Pectus excavatum implant surgery: explaining the procedure, results and cost
On this page you’ll find out more about:
- Pectus excavatum implant surgery results—what can you expect?
- How much does pectus excavatum implant surgery cost?
- Is pectus excavatum implant surgery available on the NHS?
- What happens before pectus excavatum surgery?
- What is the implant made of?
- What happens during pectus excavatum implant surgery?
- What happens after pectus excavatum implant surgery?
- What are the potential complications of pectus excavatum implant surgery?
If you’re concerned about having pectus excavatum but don’t want to undergo major cardiothoracic surgery then there is a less invasive alternative. Pectus excavatum implant surgery involves inserting a custom-made 3D silicone prosthetic implant into the concave area of a patient’s chest.
Pectus excavatum implant surgery is low-risk and involves considerably less downtime and risk when compared to more invasive surgeries. Although the procedure doesn’t change the actual shape of the sternum or the rib cage, it can greatly enhance the aesthetics of the chest area and give patients a better quality of life.
Pectus excavatum implant surgery results—what can you expect?
Patients usually see the best results after around two to three months, when any swelling or bruising has gone. After about a year the scar (which will be around eight to ten centimetres) will have faded and be very subtle.
As the implant is custom-made for your anatomy, it will fit perfectly, which means it won’t be uncomfortable in any way. The surgeon inserts the implant below the pectoral muscles and tapers the edges so they smooth over the sternum and ribs. This means the implant will be completely undetectable.
The silicone rubber implants won’t fold, ripple or rupture and won’t need replacing, making this procedure planned as a lifelong pectus excavatum correction.
How much does pectus excavatum implant surgery cost?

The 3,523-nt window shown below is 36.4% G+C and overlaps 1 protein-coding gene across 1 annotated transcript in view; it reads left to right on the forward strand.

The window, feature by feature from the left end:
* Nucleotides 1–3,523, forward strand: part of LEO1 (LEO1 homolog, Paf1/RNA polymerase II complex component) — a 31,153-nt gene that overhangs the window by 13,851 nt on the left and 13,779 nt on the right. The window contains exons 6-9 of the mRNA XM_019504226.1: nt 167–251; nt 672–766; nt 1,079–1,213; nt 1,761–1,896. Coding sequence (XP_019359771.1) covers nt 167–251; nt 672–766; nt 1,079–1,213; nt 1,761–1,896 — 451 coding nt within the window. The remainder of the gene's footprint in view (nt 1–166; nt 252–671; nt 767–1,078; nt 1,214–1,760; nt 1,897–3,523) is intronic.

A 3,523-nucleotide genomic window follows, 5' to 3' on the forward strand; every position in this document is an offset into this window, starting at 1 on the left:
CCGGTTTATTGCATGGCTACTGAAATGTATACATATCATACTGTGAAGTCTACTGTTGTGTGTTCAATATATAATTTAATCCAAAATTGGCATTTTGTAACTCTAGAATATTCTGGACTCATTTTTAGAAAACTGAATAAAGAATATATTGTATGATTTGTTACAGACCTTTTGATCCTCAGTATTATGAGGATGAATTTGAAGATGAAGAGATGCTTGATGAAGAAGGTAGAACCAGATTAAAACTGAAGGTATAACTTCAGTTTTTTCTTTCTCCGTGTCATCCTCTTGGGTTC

As with all cosmetic procedures, the cost will vary depending on the clinic at which you have the procedure done and the experience of the surgeon. The cost may also alter depending on the severity of your condition.
As a rough guide you can expect to pay around £6,000–£11,000 for the procedure.
This cost may not include the cost of a CT scan, which is a vital part of the procedure. Information obtained from a CT scan will be used to create a 3D model of your chest and an anatomically correct silicone implant. You won’t be able to have the procedure done without having a CT scan.
CT scans cost around £450–£600 so you would need to factor this into the cost of the operation.
As pectus excavatum surgery with implants is less invasive than the Nuss or Ravitch procedure, it’s much more affordable. The Nuss procedure can cost upwards of £32,000 (source).
Is pectus excavatum implant surgery available on the NHS?
The implant procedure is not currently available on the NHS in most areas.
Invasive surgery to correct pectus excavatum is not available on the NHS either, unless the deformity has been shown to cause significant issues with your heart or lungs.
After reviewing the evidence from a number of studies, an NHS report concluded that “The evidence that was found is not sufficient to conclude that the physical psychological, social and behavioural benefits of surgical treatment of pectus deformities are sufficient to justify its use.” (Source)
What happens before pectus excavatum implant surgery?
Most surgeons will advise you to have a thorough examination to check for any heart or lung problems, before you opt for implant surgery. This is very uncommon but in some patients, pectus excavatum can reduce lung capacity and put pressure on the heart, resulting in symptoms such as:
- chest pain
- heart palpitations
- frequent respiratory infections
Some of the tests you may have to have include:
- blood tests—to assess your general health
- chest x-ray—to check the heart and lungs
- electrocardiogram (ECG)—to test your heart function
- pulmonary function tests—to check lung capacity
- exercise stress testing—to check how well your body tolerates physical exercise
- CT scan—to check the severity of the pectus excavatum